However the legislation which was announced in the Budget 2014 and enacted in part 4 of the Finance Act 2014 changes those rules by introducing the concept of Accelerated Payment Notices (APNs) which may be issued to taxpayers who have used an avoidance scheme and where certain conditions are satisfied, namely:
- if a tax enquiry or tax appeal is in progress and;
- a follower notice has been given or is given at the same time in relation to the same return and same tax advantage;
- HMRC has issued a DOTAS reference number in relation to the arrangements (or similar arrangements where the promoter is required to notify a scheme reference number to the taxpayer); or
- a general anti-abuse rule (GAAR) counteraction notice has been given in a case where the stated opinion of at least two members of the sub panel of the GAAR advisory panel was that the arrangements were not a reasonable course of action.
The accelerated payment notice will specify the amount of tax that must be paid on account of any final liability in respect of the enquiry or appeal. This will be determined to the best of the HMRC officer's information and belief. There are penalties if you fail to pay the accelerated payment within 90 days of the issue of the notice.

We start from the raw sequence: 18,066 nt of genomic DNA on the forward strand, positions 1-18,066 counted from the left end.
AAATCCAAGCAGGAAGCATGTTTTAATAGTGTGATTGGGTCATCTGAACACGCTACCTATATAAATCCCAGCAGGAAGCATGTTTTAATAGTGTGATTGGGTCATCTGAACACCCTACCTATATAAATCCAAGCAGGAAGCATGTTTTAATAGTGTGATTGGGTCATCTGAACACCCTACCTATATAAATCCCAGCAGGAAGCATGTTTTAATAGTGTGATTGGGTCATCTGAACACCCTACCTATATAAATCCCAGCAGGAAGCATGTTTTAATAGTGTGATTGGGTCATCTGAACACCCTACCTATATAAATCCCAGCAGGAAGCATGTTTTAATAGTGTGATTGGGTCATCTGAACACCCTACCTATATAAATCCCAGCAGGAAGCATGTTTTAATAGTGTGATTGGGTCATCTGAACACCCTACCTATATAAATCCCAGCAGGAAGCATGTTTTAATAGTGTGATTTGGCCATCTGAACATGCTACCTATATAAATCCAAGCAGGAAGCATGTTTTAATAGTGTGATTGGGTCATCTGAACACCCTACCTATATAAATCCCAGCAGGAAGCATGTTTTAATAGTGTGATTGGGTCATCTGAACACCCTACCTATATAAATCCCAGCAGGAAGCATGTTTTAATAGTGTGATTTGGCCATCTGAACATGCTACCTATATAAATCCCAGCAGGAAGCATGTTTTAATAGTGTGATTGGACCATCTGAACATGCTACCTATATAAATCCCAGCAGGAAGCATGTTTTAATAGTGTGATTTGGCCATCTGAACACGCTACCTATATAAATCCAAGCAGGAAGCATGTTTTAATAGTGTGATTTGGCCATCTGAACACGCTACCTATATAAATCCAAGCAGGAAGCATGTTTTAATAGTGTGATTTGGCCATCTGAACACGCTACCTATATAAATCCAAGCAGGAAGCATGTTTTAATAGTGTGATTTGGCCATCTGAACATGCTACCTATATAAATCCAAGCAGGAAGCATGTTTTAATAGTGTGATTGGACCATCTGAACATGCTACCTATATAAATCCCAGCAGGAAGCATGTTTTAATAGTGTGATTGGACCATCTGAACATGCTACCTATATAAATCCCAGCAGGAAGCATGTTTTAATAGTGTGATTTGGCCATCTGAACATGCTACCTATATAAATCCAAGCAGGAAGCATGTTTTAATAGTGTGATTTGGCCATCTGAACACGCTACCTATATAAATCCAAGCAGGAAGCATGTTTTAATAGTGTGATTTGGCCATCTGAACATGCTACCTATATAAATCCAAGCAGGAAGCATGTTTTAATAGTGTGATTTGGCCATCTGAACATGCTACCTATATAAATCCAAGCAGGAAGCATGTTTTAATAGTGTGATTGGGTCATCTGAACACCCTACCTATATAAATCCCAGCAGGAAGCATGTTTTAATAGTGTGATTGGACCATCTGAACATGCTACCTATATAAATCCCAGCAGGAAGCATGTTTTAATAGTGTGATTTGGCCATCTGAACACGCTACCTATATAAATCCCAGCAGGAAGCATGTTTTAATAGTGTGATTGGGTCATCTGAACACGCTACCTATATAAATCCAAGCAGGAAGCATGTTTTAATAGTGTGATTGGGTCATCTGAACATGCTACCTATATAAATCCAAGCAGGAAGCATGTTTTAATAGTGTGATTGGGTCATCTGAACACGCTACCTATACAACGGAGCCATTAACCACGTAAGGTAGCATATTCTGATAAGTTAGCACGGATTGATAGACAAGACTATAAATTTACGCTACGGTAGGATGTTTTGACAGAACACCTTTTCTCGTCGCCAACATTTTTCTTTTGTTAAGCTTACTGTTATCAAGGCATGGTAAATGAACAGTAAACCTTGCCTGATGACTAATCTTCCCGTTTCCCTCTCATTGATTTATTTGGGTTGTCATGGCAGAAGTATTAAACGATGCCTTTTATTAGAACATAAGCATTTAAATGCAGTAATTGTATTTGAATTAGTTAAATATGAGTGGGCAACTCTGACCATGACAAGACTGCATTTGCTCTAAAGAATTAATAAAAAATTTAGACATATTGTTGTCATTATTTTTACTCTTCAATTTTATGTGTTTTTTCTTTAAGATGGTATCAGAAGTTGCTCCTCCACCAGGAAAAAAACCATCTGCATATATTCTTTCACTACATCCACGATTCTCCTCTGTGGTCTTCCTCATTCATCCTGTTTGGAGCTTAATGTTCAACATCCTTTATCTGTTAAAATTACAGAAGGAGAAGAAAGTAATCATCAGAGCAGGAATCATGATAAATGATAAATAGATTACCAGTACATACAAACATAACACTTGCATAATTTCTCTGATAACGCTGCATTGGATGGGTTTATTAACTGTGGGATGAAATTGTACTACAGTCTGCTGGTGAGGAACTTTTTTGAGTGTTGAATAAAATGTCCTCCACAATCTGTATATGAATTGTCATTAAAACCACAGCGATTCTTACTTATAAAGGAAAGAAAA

How can we help you?
Our tax investigation team has extensive experience in dealing with Special Investigations under Code of Practice 8 and Code of Practice 9. We can accompany you to meetings, if so advised, with HMRC. We can also correspond with HMRC on your behalf. We can work with HMRC to help regularise your tax affairs and we work with accountants to ensure that you only pay the correct tax and interest due and the minimum appropriate amount in penalties.